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Germany’s Energy Transition Shows How Moving To Renewables Is Completely Doable

Solar and wind now account for 28% of Germany’s power–and the country hasn’t collapsed. What’s its secret?

Germany’s Energy Transition Shows How Moving To Renewables Is Completely Doable
[Illustrations: Romas_Photo via Shutterstock]

As countries and states look to increase their renewable energy production, they can look to the experience of places that have already seen impressive growth. Like Germany, for instance. As a result of its Energiewende (or energy transition), it now generates at least 28% of its power from solar and wind, despite having far fewer natural resources than other countries.

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A new report from Stanford’s Steyer-Taylor Center for Energy Policy and Finance compares the experience of Germany with that of California and Texas, and overturns some myths about the costs involved in moving from fossil fuels to cleaner energy.

Germany gets roughly half as much sunshine as California or Texas. But it’s able to generate electricity at similar prices to those in Texas and California. The secret is what’s called “soft costs”–including financing, permitting, installation, and grid access–which are lower in parts of Europe than they are here. For example, the average cost of financing a German solar project is 4.4% to 4.8% against an average rate in the U.S. of 9.6%.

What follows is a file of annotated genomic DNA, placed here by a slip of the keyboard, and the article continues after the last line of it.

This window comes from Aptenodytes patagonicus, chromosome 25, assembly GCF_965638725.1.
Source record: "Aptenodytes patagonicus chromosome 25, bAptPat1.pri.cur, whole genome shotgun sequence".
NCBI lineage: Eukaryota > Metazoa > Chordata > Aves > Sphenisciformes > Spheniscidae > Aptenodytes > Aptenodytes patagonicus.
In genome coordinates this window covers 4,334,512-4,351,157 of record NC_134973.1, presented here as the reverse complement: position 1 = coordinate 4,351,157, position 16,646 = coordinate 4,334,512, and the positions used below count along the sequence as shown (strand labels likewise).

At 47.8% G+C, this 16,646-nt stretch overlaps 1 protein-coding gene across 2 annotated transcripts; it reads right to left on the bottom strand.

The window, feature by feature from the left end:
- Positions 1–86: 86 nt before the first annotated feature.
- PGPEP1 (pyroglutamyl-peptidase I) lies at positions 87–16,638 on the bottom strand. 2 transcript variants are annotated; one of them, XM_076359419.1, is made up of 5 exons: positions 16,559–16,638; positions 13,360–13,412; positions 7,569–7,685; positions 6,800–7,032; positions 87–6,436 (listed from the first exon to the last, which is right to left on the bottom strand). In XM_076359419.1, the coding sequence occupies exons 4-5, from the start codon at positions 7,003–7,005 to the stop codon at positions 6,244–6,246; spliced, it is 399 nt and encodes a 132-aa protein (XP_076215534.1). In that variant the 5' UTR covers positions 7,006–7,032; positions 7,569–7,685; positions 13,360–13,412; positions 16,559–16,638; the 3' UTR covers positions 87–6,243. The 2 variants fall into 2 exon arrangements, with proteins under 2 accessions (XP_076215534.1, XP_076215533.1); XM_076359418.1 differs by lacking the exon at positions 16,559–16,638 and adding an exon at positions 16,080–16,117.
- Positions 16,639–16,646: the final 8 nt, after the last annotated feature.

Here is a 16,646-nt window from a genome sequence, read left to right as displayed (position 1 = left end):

The Energiewende is often criticized because consumer prices for electricity are at least twice as high in Germany compared to the U.S. The argument goes that Germans pay excessive prices because the government has artificially subsidized solar and wind.

But the report says the reason for that isn’t necessarily that Germany has renewables. It finds that subsidies are only the fourth most important factor. The most important is that natural gas costs far more in Europe than it does here, because Europe hasn’t fracked to nearly the same extent. And, in fact, the average bill for German households is still lower than in Texas, and only slightly higher than in California, because homes tend to be smaller and a good deal more energy-efficient.

Also, critics of renewables say adding solar and wind will lead to grid instability. But, again, Germany’s experience disproves the point. Between 2006 to 2013, Germany tripled its solar and wind capacity, and outages actually fell, from 22 minutes a year to 15 minutes. “There’s a perception that if we go to higher renewables the grid might collapse. The German grid shows that’s not the case,” the report says.

The authors don’t say Germany has done everything right. It should have reduced subsidies quicker to reflect falling hardware costs, for example. But it nonetheless offers a blueprint for others to follow. Without the Energiewende, people might still be wondering if a transition was even possible.

About the author

Ben Schiller is a New York staff writer for Fast Company. Previously, he edited a European management magazine and was a reporter in San Francisco, Prague, and Brussels.

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